No one knew where La Loche was. Most Canadians had never heard of it.
Now it’s on the map in the most awful of circumstances.
This tiny community of some 3,000 Dene people in northern Saskatchewan exploded on the national consciousness last Friday with the echo of a gun that took the lives of two brothers and two teachers and injured seven others. A 17-year-old male has been charged with four counts of first degree murder and seven counts of attempted murder.
No one knows yet. But maybe you could list an accumulation of many social stresses that define life in a remote, northern native village, conditions that threaten to drive a teenager over the edge. This is where suicide is three times the national average, where there is widespread unemployment, substance abuse, lack of services, and lack of opportunities. And perhaps, at the centre of it all, lack of hope.
La Loche isn’t just a forgotten community. It’s invisible. Tragedies – past suicides – simply go unheard of. They are blips of life unaccounted for as mainstream Canadians grab a latte and hurry on.
But fighting against a stereotypical image, the tight-knit community has been making strides with a jump in high school graduates, a carpentry apprenticeship program, and commitments to improve the town and foster a healthier lifestyle. And, according to reports, it is a credit to the residents’ nature that there was far less anger toward the accused as profound sadness and a need to learn from what happened.
In December, the newly elected Trudeau government committed to resetting the relationship between First Nations and Ottawa. That started with the launch of a national public enquiry into missing and murdered indigenous women. The government also promised to add $515 million annually to funding for First Nations education, lift the 2 per cent cap on funding for aboriginal programs, and implement all 94 recommendations from the Truth and Reconciliation Commission.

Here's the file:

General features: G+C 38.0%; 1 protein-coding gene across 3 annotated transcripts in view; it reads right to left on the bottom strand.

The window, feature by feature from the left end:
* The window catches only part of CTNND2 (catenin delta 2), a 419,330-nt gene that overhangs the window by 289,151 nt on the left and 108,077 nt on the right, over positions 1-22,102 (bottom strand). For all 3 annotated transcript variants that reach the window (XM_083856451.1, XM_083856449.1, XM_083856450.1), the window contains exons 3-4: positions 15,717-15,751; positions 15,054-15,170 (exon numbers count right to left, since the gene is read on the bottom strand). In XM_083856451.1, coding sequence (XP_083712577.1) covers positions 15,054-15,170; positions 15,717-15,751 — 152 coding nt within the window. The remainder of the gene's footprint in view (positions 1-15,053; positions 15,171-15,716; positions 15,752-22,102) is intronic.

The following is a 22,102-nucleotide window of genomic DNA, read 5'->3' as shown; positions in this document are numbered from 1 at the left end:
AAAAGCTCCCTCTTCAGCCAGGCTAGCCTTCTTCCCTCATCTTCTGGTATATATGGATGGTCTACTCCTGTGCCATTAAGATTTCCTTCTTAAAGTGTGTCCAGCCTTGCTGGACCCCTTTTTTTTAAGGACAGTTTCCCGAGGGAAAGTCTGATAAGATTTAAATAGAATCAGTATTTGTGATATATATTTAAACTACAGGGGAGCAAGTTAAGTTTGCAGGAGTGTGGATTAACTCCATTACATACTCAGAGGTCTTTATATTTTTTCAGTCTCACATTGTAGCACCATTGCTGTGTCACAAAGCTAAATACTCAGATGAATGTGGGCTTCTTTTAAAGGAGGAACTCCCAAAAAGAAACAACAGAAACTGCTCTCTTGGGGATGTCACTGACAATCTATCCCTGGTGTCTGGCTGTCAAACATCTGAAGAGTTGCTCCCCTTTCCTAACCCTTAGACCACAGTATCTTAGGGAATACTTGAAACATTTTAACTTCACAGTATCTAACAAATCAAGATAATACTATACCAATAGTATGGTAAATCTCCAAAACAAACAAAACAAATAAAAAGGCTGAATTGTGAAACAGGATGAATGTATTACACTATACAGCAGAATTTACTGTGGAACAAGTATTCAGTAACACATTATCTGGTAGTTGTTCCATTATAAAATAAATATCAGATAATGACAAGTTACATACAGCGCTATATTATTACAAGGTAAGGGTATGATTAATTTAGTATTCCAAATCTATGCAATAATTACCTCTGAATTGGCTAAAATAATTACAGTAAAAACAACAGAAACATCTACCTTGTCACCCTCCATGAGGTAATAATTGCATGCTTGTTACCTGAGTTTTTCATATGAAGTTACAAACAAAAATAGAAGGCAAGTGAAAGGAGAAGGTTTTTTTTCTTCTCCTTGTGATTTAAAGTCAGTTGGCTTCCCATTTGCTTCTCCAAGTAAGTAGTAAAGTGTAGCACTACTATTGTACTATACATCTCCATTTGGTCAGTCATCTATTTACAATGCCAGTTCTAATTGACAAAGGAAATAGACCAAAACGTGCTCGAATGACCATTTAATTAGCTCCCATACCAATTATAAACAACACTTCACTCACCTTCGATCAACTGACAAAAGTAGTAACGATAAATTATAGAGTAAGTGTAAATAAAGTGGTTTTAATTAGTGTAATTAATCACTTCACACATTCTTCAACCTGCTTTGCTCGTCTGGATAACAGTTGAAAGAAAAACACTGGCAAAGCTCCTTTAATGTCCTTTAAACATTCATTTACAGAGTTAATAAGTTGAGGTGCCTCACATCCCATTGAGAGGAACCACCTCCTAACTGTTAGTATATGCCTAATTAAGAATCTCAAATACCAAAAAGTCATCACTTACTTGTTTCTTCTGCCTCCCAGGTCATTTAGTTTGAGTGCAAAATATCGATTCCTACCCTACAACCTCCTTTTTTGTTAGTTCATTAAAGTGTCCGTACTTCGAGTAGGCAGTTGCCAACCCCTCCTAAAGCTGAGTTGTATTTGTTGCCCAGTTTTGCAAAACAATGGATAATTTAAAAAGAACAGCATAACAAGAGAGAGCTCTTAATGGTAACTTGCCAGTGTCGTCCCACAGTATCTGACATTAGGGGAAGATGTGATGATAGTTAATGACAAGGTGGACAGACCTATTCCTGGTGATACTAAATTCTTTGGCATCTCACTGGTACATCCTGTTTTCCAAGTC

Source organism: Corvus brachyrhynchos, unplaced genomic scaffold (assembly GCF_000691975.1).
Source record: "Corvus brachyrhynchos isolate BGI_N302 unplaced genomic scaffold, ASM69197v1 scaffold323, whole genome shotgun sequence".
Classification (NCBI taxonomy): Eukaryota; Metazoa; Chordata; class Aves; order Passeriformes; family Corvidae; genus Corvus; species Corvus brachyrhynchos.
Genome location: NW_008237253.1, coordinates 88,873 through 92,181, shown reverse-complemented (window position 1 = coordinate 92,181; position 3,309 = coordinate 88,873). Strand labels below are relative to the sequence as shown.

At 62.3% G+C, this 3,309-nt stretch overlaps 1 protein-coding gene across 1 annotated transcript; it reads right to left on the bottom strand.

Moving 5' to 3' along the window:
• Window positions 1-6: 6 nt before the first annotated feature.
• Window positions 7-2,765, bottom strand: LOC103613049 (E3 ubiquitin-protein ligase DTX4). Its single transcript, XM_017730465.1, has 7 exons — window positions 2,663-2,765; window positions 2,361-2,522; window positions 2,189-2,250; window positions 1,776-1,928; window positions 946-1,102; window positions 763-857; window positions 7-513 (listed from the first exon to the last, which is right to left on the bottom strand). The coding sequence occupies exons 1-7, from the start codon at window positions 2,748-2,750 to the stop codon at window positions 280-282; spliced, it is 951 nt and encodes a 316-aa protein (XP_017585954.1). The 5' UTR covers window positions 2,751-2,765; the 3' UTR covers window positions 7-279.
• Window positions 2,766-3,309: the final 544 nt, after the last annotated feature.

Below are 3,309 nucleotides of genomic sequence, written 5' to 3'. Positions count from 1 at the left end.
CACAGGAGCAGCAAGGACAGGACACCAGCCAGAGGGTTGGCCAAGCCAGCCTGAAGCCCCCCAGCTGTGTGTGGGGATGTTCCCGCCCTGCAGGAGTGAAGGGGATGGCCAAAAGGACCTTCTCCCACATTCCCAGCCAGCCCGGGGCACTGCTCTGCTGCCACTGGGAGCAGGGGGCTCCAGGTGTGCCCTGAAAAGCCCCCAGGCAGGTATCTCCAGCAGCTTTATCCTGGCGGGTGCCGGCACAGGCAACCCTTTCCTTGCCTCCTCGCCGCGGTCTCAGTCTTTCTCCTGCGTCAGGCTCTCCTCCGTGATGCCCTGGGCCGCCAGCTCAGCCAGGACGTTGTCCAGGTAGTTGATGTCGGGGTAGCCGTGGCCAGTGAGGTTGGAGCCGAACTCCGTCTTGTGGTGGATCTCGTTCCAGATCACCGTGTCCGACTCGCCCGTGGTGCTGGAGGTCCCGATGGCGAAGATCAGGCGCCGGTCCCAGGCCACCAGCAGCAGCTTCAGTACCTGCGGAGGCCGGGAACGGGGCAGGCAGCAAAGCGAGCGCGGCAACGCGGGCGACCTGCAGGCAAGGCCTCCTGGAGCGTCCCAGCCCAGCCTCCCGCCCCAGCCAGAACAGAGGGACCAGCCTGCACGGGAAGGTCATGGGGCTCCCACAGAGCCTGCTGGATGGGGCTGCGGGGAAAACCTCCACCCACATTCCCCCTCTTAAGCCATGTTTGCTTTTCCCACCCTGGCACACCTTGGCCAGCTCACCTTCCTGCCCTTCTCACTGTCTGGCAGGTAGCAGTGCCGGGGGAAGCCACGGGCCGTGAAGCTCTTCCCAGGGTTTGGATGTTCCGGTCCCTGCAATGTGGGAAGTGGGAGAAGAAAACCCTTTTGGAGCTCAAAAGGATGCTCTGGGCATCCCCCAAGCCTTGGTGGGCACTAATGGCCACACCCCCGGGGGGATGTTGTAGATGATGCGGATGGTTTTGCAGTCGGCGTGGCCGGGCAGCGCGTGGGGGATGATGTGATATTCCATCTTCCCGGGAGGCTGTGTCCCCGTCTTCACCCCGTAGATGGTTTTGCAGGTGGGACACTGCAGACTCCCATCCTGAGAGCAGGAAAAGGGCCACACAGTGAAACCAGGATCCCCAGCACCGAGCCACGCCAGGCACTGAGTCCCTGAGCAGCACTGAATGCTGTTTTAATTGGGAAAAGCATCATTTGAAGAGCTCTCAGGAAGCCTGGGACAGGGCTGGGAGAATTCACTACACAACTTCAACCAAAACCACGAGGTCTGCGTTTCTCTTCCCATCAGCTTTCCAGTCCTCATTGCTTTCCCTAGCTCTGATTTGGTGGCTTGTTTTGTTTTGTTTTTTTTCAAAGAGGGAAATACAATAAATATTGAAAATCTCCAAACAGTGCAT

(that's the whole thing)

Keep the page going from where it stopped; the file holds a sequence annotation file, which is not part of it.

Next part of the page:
While these commitments find traction the Canadian Human Rights Tribunal, following a nine-year study, ruled this week that the federal government discriminates against First Nation children on reserves by failing to provide the same level of welfare services that exist for all other Canadian children. Yet it is on reserves where the need for support services for children is the greatest.
Lack of services translates into more children in the welfare system. Some 48 per cent of all children in foster care across Canada are aboriginal. The brutal truth is that there are more First Nations children taken from their families and put into care now than at the height of the residential school system!
If the Trudeau government increases the funding necessary for adequate and sustainable support services then First Nation families like those in La Loche can get the support they need for their children so that fostering rates are lowered. It’s well known that the lack of psychiatric and other mental health services has prevented opportunities to learn healthy behaviour.
First Nations people are just as capable and skilled as anyone else. Many native bands, located where they can take advantage of the wider Canadian society, have enterprises in shopping centre developments, wineries, mining ventures, casinos, food production, silviculture, timber harvesting, gravel pits, hotel and convention centres, and northern airlines. They have careers as doctors, nurses, lawyers, teachers, hair dressers, and fashion designers.
There needs to be a re-design of the funding and delivery of the child care system on reserves so that First Nations people are given the adequate, culturally appropriate services needed. It should be done in a way that enhances their dignity with skills training and employment giving hope to a future that leads somewhere.